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We're not that fishy, or are we? Stabilizing streambeds

Culverts and simulated streambeds

About the project

Culverts are one of the main barriers to fish passage that people can actually do something about. Road crossings become fish passage barriers when the velocity is too high for fish, when there is no natural stream bed in the culvert, or if the inlet to the culvert is too high for the fish to jump into. Adding natural material to culverts to create “simulated streambeds” has a lot of benefits that reduce the formation of fish passage barriers, but there are minimal guidelines for engineers about how to keep the material in the culvert. The most common strategy for low slope channels (<4%) is to add “coarse bands” and the purpose of this project was to help determine how to place bands of coarse material in the stream bed to help the channel keep its shape and retain sediment, while still allowing some natural movement. The 2.5 year long project sponsored by the Washington State Department of Transportation wrapped up in December 2020, but more work in this area is expected in the future.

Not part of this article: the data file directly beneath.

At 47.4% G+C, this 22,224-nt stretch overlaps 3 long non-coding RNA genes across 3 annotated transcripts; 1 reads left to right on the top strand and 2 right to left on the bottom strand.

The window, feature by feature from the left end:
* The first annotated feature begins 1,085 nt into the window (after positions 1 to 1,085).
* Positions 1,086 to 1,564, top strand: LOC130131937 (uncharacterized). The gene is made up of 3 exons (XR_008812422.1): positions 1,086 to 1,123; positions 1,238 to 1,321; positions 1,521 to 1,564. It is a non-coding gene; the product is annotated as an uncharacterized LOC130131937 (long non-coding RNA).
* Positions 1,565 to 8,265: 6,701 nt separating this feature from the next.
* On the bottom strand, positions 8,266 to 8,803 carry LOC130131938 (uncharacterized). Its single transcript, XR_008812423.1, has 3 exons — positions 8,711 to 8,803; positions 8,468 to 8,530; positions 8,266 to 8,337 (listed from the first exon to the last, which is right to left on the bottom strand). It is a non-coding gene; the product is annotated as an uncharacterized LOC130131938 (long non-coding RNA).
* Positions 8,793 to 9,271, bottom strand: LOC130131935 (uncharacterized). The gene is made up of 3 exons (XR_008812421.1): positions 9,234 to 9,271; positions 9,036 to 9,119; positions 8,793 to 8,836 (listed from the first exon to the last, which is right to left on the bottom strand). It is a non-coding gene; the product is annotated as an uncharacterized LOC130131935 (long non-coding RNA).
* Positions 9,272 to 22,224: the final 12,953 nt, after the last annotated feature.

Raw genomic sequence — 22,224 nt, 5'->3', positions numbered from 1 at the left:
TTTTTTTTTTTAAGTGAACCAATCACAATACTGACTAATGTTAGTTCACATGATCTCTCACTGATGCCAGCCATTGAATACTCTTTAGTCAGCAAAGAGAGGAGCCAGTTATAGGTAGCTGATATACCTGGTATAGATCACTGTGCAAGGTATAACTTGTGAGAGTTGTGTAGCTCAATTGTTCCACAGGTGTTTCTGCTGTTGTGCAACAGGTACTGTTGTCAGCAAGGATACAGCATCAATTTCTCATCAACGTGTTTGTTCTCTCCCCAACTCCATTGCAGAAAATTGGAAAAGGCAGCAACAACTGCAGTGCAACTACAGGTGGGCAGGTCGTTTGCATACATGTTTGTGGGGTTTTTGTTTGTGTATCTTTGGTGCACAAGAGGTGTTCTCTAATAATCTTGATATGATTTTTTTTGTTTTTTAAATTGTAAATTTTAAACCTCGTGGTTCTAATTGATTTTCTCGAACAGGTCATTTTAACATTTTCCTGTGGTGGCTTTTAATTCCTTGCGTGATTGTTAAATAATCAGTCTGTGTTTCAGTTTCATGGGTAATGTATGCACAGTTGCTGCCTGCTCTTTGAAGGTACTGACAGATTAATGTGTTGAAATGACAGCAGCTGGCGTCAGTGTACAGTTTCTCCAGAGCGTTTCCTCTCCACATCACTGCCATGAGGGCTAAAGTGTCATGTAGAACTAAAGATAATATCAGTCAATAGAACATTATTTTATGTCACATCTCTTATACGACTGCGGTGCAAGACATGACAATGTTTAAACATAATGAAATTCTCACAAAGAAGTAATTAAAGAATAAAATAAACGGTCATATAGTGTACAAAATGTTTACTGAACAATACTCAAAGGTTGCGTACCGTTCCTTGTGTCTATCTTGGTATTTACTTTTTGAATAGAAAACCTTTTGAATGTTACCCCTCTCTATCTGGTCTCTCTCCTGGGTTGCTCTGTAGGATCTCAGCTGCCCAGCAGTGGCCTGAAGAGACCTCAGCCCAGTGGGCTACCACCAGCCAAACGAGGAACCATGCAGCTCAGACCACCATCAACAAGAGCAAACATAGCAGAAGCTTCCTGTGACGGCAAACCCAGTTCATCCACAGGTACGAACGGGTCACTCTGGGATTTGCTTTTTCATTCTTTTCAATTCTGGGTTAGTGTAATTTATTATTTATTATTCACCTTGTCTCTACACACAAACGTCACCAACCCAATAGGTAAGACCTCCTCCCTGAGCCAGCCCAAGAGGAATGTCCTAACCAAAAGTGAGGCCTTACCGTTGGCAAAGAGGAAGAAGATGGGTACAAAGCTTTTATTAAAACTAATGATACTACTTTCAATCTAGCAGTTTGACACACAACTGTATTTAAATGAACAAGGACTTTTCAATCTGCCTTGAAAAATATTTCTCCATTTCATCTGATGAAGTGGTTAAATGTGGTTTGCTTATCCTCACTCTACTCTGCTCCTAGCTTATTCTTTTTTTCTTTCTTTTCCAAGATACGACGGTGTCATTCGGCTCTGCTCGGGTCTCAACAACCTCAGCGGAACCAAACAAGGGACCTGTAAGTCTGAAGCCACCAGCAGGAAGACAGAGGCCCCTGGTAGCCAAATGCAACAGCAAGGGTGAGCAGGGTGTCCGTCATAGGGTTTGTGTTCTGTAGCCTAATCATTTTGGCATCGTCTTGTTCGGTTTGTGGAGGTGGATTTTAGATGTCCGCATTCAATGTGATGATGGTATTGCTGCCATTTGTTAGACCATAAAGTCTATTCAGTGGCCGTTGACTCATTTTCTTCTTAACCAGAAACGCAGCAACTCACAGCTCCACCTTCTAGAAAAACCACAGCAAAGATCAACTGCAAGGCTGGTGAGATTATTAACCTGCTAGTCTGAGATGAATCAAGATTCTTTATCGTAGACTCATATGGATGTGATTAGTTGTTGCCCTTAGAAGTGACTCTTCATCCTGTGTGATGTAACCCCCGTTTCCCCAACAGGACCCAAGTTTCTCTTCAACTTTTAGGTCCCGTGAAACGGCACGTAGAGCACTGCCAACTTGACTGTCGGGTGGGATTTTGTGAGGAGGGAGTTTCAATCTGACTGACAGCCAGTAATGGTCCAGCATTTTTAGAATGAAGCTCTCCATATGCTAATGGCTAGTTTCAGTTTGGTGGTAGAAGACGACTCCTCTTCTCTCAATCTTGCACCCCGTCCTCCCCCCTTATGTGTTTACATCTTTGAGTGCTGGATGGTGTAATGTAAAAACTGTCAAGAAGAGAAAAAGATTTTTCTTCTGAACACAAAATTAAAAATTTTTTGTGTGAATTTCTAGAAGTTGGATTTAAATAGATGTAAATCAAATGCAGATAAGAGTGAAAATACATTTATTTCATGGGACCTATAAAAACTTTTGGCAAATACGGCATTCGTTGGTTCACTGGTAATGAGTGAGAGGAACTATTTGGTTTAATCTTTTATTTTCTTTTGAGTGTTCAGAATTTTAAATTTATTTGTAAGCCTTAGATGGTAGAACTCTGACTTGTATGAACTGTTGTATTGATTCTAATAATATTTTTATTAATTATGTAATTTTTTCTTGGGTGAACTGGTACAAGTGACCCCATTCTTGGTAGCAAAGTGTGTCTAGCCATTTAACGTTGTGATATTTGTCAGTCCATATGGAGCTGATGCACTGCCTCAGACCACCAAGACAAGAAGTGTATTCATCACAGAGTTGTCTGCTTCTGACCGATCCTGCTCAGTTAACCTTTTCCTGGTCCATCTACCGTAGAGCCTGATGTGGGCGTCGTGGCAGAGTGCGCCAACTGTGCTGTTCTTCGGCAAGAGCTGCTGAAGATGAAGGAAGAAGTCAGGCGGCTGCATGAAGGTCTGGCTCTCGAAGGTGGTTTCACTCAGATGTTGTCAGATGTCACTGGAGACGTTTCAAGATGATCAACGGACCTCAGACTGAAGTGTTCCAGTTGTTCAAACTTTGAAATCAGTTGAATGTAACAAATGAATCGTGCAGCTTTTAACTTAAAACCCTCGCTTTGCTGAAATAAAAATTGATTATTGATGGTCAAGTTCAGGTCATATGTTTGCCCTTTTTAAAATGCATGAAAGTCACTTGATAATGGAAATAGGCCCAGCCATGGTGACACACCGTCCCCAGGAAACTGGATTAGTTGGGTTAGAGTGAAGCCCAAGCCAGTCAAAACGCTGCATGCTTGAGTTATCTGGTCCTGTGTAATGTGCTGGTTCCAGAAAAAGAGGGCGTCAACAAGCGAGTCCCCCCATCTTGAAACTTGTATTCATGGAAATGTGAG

The team

The coarse band project team next to a simulated streamed with coarse bands installed (they’re the light colored strips of cobbles you can see along the sides of the channel): Prof. Engdahl, Bailee Kelty, Tyler Fouty, and Ben Kuffour (front to back)

A day in the life on the streambed project

This time lapse shows the complete construction, test, and measurement suite for a single trial of one coarse band layout (it may take a while to load on some internet connections)

Building streambeds in the flume

We start with a flat bed, carve the target channel shape, add coarse bands, then slam it with water and try to destroy it. If we do things right, everything stays put!